New Braunfels Herald Zeitung (Newspaper) - October 7, 1983, New Braunfels, Texas
By THE ASSOCIATED PRESS
A moderate earthquake shook residents across parts of the Northeast and Canada today, rattling dishes and shaking furniture, but there were no immediate reports of damage or injuries.
The quake, with a Richter scale reading given at 5.2 and 4.9, occurred at 6:19 a.m. and lasted about 15 seconds, officials said. It was felt in New Hampshire, Maine, Vermont, Massachusetts, New Jersey, New York and Pennsylvania, and in Canada between Toronto and Ottawa, authorities said.
Frank Baldwin, physical science technician at the National Earthquake Information Service in Golden, Colo., said the quake was centered northeast of Blue Mountain Lake in the Adirondack region of upstate New York, about 85 miles north of Albany. It measured 5.2 on the Richter scale, he said.
John Ebel, assistant director of the Weston Observatory in Weston,
Mass., said the quake measured 4.9 on the Richter scale. Different Richter readings from different agencies are not uncommon.
Ebel said an aftershock was recorded at 6:40 a.m.
Residents reported that dishes rattled and beds quivered. Radio stations and police departments on Long Island, east of New York City, and in suburban Westchester and Rockland counties reported numerous calls about tremors, rumblings and vibrations in homes.
"It Jiggled my chair," said Howard Buzzell, a meteorologist at the National Weather Service in Concord, N.H. He added that "someone called and said their refrigerator shook."
John Buchinski, of Paterson, N.J., said the quake woke him up.
"The bed was shaking. I was awakened out of bed in a rocking motion. It was like someone was taking your bed and pushing it back and forth — like you would rock a car if you were in ice — that type of sensation.
Rebel pilot tells of CIA role
MANAGUA, Nicaragua (AP) — A captured rebel pilot says CIA officers are directing antigovernment attacks from Honduran bases, prompting Nicaragua to protest the "generous assistance" provided to the rebels by Washington.
Nicaragua’s deputy foreign minister, Nora Astorga, Thursday presented the downed pilot, former National Guard MaJ. Roberto Amador Narvaez, as "proof of the growing involvement of the CIA" in rebel attacks on targets in the leftist-ruled country.
The Honduran-based rebels, meanwhile, said they mined the coast off Nicaragua’s only oil unloading port and threatened to blow up any approaching oil tanker.
Also in Honduras, police said Nicaraguan troops
attacked the border town of Las Dificultades and killed a civilian, the latest in a series of border incidents that has strained relations between the neighboring nations.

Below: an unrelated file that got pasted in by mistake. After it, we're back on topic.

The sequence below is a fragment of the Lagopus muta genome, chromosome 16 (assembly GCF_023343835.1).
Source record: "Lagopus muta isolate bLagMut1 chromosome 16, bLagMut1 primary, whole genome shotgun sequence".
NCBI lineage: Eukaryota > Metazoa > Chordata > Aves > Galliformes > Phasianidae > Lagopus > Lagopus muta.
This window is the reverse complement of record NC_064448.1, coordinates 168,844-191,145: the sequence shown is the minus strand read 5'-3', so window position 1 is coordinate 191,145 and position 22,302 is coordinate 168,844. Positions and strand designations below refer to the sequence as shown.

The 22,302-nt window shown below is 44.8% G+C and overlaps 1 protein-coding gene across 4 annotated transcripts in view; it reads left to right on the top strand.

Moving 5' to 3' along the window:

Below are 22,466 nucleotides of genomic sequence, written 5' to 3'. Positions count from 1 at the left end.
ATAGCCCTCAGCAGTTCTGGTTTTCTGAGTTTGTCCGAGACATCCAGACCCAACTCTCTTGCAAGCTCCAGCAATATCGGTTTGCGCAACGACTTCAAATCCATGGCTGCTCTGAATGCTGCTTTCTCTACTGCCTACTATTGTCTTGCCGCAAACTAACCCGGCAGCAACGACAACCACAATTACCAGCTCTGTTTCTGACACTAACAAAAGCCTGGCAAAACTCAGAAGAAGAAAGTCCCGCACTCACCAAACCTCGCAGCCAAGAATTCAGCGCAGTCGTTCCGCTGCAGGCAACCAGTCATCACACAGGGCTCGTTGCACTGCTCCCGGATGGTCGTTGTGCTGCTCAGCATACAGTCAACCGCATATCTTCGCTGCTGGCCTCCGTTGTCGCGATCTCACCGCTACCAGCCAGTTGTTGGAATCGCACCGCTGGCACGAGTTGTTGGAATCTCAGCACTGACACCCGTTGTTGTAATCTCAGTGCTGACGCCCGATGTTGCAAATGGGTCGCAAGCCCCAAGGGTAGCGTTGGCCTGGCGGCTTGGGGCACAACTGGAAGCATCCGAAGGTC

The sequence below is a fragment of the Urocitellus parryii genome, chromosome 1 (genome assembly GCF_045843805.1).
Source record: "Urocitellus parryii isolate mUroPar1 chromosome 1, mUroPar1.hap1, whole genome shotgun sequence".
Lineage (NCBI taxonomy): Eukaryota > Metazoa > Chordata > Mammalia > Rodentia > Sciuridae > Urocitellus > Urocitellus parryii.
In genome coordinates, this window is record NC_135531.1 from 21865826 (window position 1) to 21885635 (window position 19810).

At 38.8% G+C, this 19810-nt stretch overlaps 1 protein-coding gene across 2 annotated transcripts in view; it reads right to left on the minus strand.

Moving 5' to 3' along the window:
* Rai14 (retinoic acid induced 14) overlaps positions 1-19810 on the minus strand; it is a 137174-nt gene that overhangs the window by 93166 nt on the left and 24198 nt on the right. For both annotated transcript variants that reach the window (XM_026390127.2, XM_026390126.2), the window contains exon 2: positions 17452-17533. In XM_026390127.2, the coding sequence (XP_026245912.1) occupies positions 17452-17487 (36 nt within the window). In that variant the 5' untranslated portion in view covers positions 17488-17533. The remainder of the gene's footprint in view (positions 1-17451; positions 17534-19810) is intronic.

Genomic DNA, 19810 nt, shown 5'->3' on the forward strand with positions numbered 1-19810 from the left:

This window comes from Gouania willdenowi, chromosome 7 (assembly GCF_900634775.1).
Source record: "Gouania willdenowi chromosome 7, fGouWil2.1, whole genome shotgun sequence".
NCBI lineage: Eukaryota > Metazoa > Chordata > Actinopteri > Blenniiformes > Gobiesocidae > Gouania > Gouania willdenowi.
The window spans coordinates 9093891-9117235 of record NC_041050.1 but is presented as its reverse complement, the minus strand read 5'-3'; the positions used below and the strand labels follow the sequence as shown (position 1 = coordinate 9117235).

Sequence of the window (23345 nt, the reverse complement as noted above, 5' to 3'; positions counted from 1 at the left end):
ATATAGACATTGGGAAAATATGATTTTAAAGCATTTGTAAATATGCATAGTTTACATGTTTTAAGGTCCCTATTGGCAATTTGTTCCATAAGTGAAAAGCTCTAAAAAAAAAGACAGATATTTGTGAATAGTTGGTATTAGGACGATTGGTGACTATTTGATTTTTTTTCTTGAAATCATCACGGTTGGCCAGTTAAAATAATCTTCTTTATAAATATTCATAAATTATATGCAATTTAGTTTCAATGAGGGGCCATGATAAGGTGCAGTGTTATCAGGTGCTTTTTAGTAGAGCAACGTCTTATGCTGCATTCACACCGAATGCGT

And in El Salvador, an army spokesman said Thursday that U.S.-trained troops trapped a guerrilla column in an abandoned resort and killed 157 of them. He said troops surprised the rebels Tuesday at Amapulapa, 40 miles east of San Salvador.
Mrs. Astorga said the rebel pilot, whose plane was shot down Monday 90 miles north of Managua, was a member of the Honduran-based Nicaraguan Democratic Force. Many leaders of the Force are former officers of the national guard of late President Anastasis Somoza, a U.S.-backed rightist who was deposed by the Sandinistas in 1979.
"North American elements of the CIA direct the war against Nicaragua, along with some Argentinian and Honduran officers who work in the same mission,’’ said the pilot, who was brought before reporters along with two other rebels.
Ms. Astorga said she sent a letter Thursday to Secretary of State George P Shultz protesting the "generous assistance given by the UJS. government to mercenary Somocista forces it has at its disposal."
Amador said two former UJS. colonels he identified only as "Reins" and "Miguel," and an American known as "Raymond" were the top CIA agents in Honduras.
He said the U J5.-registered DC-3 took off from the Jungles of Honduras' Olancho province, where a former U.S army major directed operations.
Lack of support troubles Watt's future
WASHINGTON (AP) - A longtime friend of James Watt says the embattled interior secretary is "in anguish” as he hears calls for his resignation from senators he once counted as allies. But Sen. Alan K. Simpson says Watt is still undecided about whether to resign.
While Watt struggles with a decision on his future in California, names were beginning to surface in Washington on a possible replacement. The speculation centered on Watt’s chief deputy — Joseph Jacob Simmons III, a Mack Democrat who is part Indian, and Clifford P. Hansen, a former Republican senator from Wyoming.
Win one, lose one
Texas gets drought aid, loses border help
WASHINGTON (AP) - Texan, suffering from the double whammy of drought in West Texas and economic turmoil along the Mexican border, has won one and lost one in Congress in the battle to provide additional federal aid to those areas.
The victory came Thursday in the Senate, which approved an amendment that would require that the Agriculture Department sell damaged corn at bargain prices to livestock growers suffering from the drought.
The loss also came in the Senate, which rejected a provision approved earlier in the day by the House that would have provided an estimated $30 million in additional social services money for Texas over the next two years.
Supporters had said they wanted a good chunk of that money used in high unemployment areas, such as those along the U.S.-Mexico border.
The livestock assistance amendment, sponsored by Sen. Lloyd Bentsen, D» Texas, was attached to a price support measure for dairy products and tobacco. The Senate was expected to vote Friday (rn
the overall legislation.
Bentsen and Sen. John Tower, R-Texas, had been seeking to get Congress to force Agriculture Secretary John Block to take steps to assist livestock growers suffering from the drought.